John St. Croix is executive director of the San Francisco Ethics Commission, which oversees public officials' potential conflicts of interest. He declined to discuss specific complaints filed with his office about the Entertainment Commission. Speaking generally, he said the city's conflict-of-interest laws turn on the narrow question of financial gain. "The essence of the law is you cannot vote for or against something that's going to have the potential to enrich you personally and specifically," St. Croix says.
According to UC Berkeley political science professor Bruce Cain, that's setting the bar too low. There are good reasons the web of personal and professional ties between a commission stacked with industry insiders and the nightclubs they're supposed to oversee defies common sense, Cain says.
"Right from the start, the idea of putting promotion and regulation together is a bad idea," he says. "You can imagine having these nightclub owners on a commission that promotes nightlife. But it's clearly problematic, and raises lots of conflicts of interest if you allow them to regulate those establishments. And it's not just a conflict of interest if it affects your particular establishment, but if you have any kind of financial connection as the lease holder, or your brother does, or your family does, or your friends do."
Cain says San Francisco's Entertainment Commission offers a textbook case of what government-ethics experts call "regulatory capture." "The people who are supposed to be regulated take over the regulating body," he explains. "Partly it's because they're the ones who care the most about it, and everybody else tends not to. But it clearly produces a skew in the policy, because the people have a vested interest."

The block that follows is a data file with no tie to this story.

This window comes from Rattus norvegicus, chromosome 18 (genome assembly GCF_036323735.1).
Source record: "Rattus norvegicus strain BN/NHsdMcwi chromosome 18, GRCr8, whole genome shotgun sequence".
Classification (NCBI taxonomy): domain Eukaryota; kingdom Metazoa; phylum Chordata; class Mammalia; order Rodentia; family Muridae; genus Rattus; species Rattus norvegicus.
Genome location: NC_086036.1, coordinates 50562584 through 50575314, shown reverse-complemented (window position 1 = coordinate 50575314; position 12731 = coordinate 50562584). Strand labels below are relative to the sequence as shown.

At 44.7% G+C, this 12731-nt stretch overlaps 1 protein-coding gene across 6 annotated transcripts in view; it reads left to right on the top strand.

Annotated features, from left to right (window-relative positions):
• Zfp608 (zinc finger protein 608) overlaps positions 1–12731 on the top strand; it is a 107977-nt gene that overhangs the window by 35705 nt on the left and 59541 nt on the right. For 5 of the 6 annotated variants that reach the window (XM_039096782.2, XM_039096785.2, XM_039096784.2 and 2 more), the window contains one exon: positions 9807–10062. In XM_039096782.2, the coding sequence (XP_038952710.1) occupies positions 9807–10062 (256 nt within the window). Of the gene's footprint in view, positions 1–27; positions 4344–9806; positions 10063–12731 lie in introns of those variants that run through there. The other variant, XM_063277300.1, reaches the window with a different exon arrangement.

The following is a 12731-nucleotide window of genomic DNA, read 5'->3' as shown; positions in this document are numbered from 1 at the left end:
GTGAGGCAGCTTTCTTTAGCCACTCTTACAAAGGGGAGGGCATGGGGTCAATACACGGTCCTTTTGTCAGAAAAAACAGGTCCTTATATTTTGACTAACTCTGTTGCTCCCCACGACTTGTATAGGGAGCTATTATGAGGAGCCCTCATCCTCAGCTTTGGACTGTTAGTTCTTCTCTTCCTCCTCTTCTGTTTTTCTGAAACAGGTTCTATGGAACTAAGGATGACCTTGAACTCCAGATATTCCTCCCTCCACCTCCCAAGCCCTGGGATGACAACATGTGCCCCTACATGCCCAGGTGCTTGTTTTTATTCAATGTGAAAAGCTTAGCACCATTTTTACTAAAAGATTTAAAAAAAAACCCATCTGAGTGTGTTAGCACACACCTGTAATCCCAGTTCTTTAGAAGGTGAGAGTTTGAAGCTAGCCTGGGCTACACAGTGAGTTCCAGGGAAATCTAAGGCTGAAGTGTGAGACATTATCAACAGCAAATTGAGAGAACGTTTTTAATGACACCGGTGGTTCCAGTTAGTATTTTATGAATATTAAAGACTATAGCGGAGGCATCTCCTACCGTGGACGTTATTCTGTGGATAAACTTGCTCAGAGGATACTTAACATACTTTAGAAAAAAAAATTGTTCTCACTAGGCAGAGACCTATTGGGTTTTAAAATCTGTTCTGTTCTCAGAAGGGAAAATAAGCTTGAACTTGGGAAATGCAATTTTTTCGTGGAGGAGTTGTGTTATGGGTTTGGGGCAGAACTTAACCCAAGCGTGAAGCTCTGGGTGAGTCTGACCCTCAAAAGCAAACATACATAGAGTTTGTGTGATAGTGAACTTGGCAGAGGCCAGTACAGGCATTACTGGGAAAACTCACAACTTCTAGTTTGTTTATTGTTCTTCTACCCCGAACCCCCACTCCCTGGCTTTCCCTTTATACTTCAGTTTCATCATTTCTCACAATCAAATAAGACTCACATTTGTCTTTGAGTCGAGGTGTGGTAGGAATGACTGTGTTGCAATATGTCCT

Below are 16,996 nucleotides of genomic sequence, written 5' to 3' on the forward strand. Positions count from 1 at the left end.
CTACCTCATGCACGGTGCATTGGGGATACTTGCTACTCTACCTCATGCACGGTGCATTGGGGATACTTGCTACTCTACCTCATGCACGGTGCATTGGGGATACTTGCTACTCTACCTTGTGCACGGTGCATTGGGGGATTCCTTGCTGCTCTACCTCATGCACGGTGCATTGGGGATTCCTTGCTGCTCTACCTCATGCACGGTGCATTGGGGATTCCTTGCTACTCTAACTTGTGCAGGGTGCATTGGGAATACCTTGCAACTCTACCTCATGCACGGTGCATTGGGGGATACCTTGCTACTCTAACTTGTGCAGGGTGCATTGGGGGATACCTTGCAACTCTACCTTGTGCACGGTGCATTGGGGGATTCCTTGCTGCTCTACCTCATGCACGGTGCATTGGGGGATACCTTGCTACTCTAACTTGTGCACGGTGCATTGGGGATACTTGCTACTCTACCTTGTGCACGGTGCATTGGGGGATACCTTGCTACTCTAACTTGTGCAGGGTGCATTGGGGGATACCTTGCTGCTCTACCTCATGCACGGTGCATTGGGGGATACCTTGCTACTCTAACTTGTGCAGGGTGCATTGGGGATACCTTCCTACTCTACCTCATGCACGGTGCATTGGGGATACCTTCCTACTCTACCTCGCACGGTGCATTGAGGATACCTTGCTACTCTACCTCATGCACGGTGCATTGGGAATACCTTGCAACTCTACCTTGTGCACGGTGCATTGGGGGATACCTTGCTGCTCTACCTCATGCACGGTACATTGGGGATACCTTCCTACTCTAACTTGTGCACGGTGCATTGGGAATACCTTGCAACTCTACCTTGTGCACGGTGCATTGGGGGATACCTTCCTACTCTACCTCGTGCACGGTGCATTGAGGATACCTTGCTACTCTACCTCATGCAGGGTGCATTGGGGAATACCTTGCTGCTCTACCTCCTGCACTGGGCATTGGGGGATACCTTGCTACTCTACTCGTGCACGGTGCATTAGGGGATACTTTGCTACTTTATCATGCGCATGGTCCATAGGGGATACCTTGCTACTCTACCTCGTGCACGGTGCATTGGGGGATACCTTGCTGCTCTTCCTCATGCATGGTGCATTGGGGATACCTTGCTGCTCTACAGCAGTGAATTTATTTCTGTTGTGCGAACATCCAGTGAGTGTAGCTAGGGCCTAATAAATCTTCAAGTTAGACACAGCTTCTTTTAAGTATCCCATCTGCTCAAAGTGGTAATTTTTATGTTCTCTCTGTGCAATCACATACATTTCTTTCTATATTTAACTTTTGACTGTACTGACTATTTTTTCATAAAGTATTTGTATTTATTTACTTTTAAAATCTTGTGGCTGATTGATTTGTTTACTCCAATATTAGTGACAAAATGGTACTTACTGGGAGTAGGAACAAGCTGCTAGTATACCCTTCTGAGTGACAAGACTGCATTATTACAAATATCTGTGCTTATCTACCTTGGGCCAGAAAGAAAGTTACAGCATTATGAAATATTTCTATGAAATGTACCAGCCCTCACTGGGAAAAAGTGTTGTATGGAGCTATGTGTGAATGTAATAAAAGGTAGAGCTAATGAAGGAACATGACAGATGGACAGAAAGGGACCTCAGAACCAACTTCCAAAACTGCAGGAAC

The knotty issue of commissioners' real or perceived conflicts of interest, acknowledged privately by many city officials, has stirred little in the way of concrete action or stricter ethics rules. The question of lax enforcement of club regulations is another matter. In January 2008, faced with a rising epidemic of nightclub violence, the Mayor's Office of Criminal Justice held a Nightlife Safety Summit. Newsom and Police Chief Heather Fong then announced a new legislative initiative to bring bad clubs to heel.
"People are going to these nightclubs, carrying guns, and committing violent crimes," Newsom, himself a former nightclub owner, said at the time. "This violence will not be allowed to continue, and we are telling nightclub industry officials that we are here to help you, but we are going to make some changes."
Out of that pronouncement came a proposed revision to the San Francisco Police Code. The most significant changes would enable Entertainment Commission staff to issue citations for permit violations just as police officers do, and — more importantly — would give the commission's executive director the power to temporarily suspend a nightclub's permit for up to three days with only eight hours' notice. These measures would address police concerns about the lack of a rapid-response mechanism when club violence gets out of hand.